The Self and Self-fashioning 5. Critique of Religion and Morality Nietzsche is arguably most famous for his criticisms of traditional European moral commitments, together with their foundations in Christianity. Despite turning her own suffering against her, the move paradoxically offers certain advantages to the agent—not only does her suffering gain an explanation and moral justification, but her own activity can be validated by being enlisted on the side of punishment self-castigation: For every sufferer instinctively seeks a cause for his suffering; still more precisely, a perpetrator, still more specifically, a guilty perpetrator who is susceptible to suffering, and the ascetic priests says to him: GM III, 15 Thus, Nietzsche suggests, The principal bow stroke the ascetic priest allowed himself to cause the human soul to resound with wrenching and ecstatic music of every kind was executed—everyone knows this—by exploiting the feeling of guilt.
A well-known passage appears near the opening of the late work, The Antichrist: Everything that is born of weakness. The feeling that power is growing , that resistance is overcome.
GS After that opening move, Nietzsche develops the idea in several more sections: For example, in GS 2 Nietzsche expresses bewilderment in the face of people who do not value honesty: Nietzsche often recommends the pursuit of knowledge as a way of life: GS Indeed, he assigns the highest cultural importance to the experiment testing whether such a life can be well lived: GS A second strand of texts emphasizes connections between truthfulness and courage , thereby valorizing honesty as the manifestation of an overall virtuous character marked by resoluteness, determination, and spiritual strength.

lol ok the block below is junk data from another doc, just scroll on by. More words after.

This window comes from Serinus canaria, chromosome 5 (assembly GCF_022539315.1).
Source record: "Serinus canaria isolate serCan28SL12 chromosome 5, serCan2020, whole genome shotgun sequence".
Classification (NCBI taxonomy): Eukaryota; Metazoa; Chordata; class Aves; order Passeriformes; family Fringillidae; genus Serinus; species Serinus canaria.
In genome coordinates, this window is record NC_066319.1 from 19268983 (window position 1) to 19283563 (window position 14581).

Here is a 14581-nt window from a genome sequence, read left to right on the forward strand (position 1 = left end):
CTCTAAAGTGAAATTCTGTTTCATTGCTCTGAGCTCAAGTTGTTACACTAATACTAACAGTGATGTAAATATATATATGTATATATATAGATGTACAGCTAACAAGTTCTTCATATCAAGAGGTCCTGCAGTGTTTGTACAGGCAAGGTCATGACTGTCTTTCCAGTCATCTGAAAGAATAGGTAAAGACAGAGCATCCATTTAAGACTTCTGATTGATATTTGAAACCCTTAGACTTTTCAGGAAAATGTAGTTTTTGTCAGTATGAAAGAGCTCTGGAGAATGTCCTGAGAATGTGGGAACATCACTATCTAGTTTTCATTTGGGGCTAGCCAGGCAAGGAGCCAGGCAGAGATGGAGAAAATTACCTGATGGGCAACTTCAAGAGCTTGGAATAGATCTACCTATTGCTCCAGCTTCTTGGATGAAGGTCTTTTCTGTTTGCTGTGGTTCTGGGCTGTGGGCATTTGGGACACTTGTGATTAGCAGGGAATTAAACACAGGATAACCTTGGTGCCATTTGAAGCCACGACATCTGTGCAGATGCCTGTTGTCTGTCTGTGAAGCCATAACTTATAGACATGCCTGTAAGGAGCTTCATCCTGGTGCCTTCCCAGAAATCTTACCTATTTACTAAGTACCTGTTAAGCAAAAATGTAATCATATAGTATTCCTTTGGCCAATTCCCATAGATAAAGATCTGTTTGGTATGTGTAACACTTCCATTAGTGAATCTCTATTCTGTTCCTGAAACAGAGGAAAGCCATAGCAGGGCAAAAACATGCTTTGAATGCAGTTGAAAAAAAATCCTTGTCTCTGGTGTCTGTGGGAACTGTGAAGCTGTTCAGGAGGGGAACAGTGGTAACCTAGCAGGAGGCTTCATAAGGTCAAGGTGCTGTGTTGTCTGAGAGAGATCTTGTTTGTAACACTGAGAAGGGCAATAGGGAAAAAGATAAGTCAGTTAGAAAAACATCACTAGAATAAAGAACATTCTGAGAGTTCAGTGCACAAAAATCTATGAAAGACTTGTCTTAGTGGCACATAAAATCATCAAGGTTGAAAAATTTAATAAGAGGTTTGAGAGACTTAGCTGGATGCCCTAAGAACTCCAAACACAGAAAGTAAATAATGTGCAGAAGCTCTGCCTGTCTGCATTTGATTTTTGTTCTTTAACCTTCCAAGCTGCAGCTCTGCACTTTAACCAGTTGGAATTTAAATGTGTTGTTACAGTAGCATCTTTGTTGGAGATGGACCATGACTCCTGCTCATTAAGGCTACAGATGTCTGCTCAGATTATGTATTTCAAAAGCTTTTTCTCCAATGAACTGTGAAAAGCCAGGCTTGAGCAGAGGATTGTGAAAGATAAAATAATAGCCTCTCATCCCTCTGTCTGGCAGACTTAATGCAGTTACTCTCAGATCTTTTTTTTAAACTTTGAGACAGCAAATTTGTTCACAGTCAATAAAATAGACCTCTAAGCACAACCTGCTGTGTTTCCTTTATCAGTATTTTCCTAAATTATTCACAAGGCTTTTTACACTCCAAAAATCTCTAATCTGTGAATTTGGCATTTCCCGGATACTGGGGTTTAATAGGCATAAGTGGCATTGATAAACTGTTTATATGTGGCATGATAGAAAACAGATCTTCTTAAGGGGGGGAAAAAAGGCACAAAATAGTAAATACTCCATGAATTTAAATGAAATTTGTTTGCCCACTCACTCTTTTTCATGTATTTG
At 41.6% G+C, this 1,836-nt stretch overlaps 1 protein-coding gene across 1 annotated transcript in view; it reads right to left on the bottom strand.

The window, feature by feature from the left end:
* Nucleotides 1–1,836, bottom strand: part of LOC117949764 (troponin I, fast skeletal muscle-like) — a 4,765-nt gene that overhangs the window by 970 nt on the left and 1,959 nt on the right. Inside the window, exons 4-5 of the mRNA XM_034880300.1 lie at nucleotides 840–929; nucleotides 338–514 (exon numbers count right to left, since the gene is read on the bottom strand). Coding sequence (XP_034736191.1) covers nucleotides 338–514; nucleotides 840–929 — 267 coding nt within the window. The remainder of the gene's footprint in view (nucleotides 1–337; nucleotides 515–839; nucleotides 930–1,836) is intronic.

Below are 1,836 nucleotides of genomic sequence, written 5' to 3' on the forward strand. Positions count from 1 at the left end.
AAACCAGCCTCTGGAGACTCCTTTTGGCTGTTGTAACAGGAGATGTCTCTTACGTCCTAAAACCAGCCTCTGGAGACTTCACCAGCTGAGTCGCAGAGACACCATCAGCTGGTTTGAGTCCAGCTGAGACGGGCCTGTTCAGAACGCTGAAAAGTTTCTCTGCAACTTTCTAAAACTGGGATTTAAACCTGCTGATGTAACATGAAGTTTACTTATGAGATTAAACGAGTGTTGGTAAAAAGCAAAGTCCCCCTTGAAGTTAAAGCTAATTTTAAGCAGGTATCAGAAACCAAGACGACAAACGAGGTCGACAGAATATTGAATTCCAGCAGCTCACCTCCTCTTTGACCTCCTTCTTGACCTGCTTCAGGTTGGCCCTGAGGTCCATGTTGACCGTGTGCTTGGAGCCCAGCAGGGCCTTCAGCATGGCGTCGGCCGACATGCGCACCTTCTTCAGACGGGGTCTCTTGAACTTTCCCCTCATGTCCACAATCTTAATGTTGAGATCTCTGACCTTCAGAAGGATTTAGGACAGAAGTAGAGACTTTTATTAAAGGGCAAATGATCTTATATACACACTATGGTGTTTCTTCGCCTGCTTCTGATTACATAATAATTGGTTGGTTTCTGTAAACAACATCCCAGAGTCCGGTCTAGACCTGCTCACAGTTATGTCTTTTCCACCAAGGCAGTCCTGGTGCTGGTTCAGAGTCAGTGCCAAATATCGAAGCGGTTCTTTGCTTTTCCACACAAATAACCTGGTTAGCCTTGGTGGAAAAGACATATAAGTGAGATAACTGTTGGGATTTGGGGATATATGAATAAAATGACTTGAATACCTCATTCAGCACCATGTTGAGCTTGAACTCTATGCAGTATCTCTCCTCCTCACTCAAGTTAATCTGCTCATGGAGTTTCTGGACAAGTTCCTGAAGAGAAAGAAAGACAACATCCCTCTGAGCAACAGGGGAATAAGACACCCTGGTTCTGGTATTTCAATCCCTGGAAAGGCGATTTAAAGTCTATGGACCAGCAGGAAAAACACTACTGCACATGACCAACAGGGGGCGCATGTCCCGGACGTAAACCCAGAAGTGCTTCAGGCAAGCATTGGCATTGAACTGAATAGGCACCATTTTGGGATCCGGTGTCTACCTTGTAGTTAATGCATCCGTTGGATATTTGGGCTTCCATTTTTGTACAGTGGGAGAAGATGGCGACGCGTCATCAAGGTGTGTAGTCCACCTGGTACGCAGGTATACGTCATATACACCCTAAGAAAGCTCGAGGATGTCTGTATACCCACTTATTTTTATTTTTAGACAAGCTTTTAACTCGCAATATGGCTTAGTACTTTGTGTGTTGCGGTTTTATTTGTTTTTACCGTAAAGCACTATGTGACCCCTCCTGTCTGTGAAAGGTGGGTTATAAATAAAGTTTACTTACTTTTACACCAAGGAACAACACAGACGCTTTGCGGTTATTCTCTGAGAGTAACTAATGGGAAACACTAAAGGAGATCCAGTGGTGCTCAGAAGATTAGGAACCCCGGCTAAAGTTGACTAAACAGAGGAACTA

GS But even in the face of such worries, Nietzsche does not simply give up on truthfulness. Nietzsche raises a more specific worry about the deleterious effects of the virtue of honesty—about the will to truth, rather than what is true—and artistry is wheeled in to alleviate them, as well: GM III, 12 As the passage makes clear, however, Nietzschean perspectives are themselves rooted in affects and the valuations to which affects give rise , and in his mind, the ability to deploy a variety of perspectives is just as important for our practical and evaluative lives as it is for cognitive life.
The Self and Self-fashioning A probing investigation into the psyche was a leading preoccupation for Nietzsche throughout his career, and this aspect of his thought has rightly been accorded central importance across a long stretch of the reception, all the way from Kaufmann to recent work by Pippin , Katsafanas , and others. To the natural complaint that such telegraphic treatment courts misunderstanding, he replies that One does not only wish to be understood when one writes; one wishes just as surely not to be understood.